In the a long time earlier than the Stonewall rebellion in 1969, an L.G.B.T.Q. neighborhood took form amongst New Yorkers on a distant Fire Island hamlet often called Cherry Grove.
There, guests spent summer season weekends sunbathing and partying, forming one of many nation’s first homosexual seashore cities when being brazenly homosexual may lead to ostracism or imprisonment. Only in 1980 did New York State get rid of most of its legal guidelines in opposition to sodomy.
A brand new outside exhibition within the courtyard of the New-York Historical Society, on view by way of Oct. 11, options dozens of enlarged pictures that doc this historical past, illustrating how the hamlet allowed guests “to become their real selves, rather than who they thought they were supposed to be,” in response to Susan Kravitz, one of many curators. The photos in “Safe/Haven: Gay Life in 1950s Cherry Grove” come from the Cherry Grove Archives Collection, a volunteer group fashioned in 2011, about 40 years after the neighborhood archivist Harold Seeley started assembling information.
“Safe/Haven” consists of dozens of enlarged pictures and extra ephemera, together with commercials for homosexual hotspots within the hamlet and newspaper clippings of police raids there. Credit…New-York Historical Society; Glenn CastellanoPatricia Fitzgerald, left, and Kay Guinness on Cherry Grove seashore in 1952.Credit…Cherry Grove Archives Collection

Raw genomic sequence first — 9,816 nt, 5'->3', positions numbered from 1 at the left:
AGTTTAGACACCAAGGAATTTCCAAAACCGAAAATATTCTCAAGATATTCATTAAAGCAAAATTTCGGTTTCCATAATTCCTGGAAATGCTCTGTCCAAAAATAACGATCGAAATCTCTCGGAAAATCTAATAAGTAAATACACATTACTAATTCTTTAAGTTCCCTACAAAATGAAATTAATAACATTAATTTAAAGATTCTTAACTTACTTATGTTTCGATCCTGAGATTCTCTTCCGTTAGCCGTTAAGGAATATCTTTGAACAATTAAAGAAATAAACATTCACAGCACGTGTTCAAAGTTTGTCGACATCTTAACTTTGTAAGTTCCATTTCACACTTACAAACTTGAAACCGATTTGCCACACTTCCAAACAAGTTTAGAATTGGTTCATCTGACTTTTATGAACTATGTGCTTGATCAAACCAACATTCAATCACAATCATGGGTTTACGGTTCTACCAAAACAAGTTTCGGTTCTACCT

Some of the images present the quotidian ease and pleasure that got here with expressing outlawed sexuality in a secure house: In one, a pair of males kiss at a home social gathering; in one other, two ladies sit shut collectively on the seashore. Other photos seize moments from campy costume events and theatrical performances. Many of the photographs have been discovered within the trash after residents died and their houses have been emptied.
Residents of Cherry Grove weren’t immune from police raids and assaults from drunken guests. Still, homosexual males and lesbians flocked there every summer season, together with the photographer Richard Avedon and the writers Tennessee Williams, Patricia Highsmith and Truman Capote.
While the photographers behind the pictures stay largely unknown, many have been seemingly the homosexual white males who first started to infiltrate the island within the late 1940s and 1950s, adopted by lesbians. The photos themselves, then, symbolize a permanent act of resistance, seemingly recorded by those that formed this little-known historical past.
At Duffy’s Hotel bar, an area hotspot that hosted late-night dancing. Cherry Grove made attainable the easy act of homosexual males and lesbians brazenly, and joyously, gathering. Credit…Cherry Grove Archives CollectionCostume events, this one captured in 1949, have been a daily a part of life in Cherry Grove.Credit…Cherry Grove Archives CollectionPhotographing residents introduced dangers, with many fearing retribution in the event that they have been acknowledged within the photos.Credit…Cherry Grove Archives Collection
“Mainstream America wasn’t really documenting us or telling our stories,” stated Parker Sargent, who curated the exhibit with Kravitz and Brian Clark.
Ms. Kravitz, who has been visiting the Grove for 40 years, counts herself among the many photographers. Two of her photos present how, following the civil rights motion, Cherry Grove turned extra welcoming to Black folks and Latinas from the L.G.B.T.Q. neighborhood.
That acceptance — and the enjoyment attribute of the place — foretold the flourishing of homosexual and lesbian life in New York City and past, she stated.
“The seeds were planted in Cherry Grove.”
The partying continues: Cherry Grove in 2009.Credit…Susan Kravitz/Cherry Grove Archives Collection